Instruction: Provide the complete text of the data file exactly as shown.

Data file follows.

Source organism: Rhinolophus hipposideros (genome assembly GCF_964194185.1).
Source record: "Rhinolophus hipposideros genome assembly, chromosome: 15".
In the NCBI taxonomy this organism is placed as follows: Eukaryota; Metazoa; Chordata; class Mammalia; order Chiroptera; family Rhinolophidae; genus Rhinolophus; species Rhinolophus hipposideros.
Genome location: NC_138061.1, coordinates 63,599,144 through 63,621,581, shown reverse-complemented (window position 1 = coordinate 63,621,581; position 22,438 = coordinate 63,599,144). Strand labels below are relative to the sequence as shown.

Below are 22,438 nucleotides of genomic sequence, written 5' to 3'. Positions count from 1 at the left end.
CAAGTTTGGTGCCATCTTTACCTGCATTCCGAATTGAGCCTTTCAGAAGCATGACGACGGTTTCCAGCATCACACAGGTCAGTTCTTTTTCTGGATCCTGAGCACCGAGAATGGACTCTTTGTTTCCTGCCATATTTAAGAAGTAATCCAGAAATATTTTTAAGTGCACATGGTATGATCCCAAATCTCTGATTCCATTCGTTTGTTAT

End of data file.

Source organism: Rhinolophus hipposideros (genome assembly GCF_964194185.1).
Source record: "Rhinolophus hipposideros genome assembly, chromosome: 15".
In the NCBI taxonomy this organism is placed as follows: Eukaryota; Metazoa; Chordata; class Mammalia; order Chiroptera; family Rhinolophidae; genus Rhinolophus; species Rhinolophus hipposideros.
Genome location: NC_138061.1, coordinates 63,599,144 through 63,621,581, shown reverse-complemented (window position 1 = coordinate 63,621,581; position 22,438 = coordinate 63,599,144). Strand labels below are relative to the sequence as shown.

Below are 22,438 nucleotides of genomic sequence, written 5' to 3'. Positions count from 1 at the left end.
CAAGTTTGGTGCCATCTTTACCTGCATTCCGAATTGAGCCTTTCAGAAGCATGACGACGGTTTCCAGCATCACACAGGTCAGTTCTTTTTCTGGATCCTGAGCACCGAGAATGGACTCTTTGTTTCCTGCCATATTTAAGAAGTAATCCAGAAATATTTTTAAGTGCACATGGTATGATCCCAAATCTCTGATTCCATTCGTTTGTTAT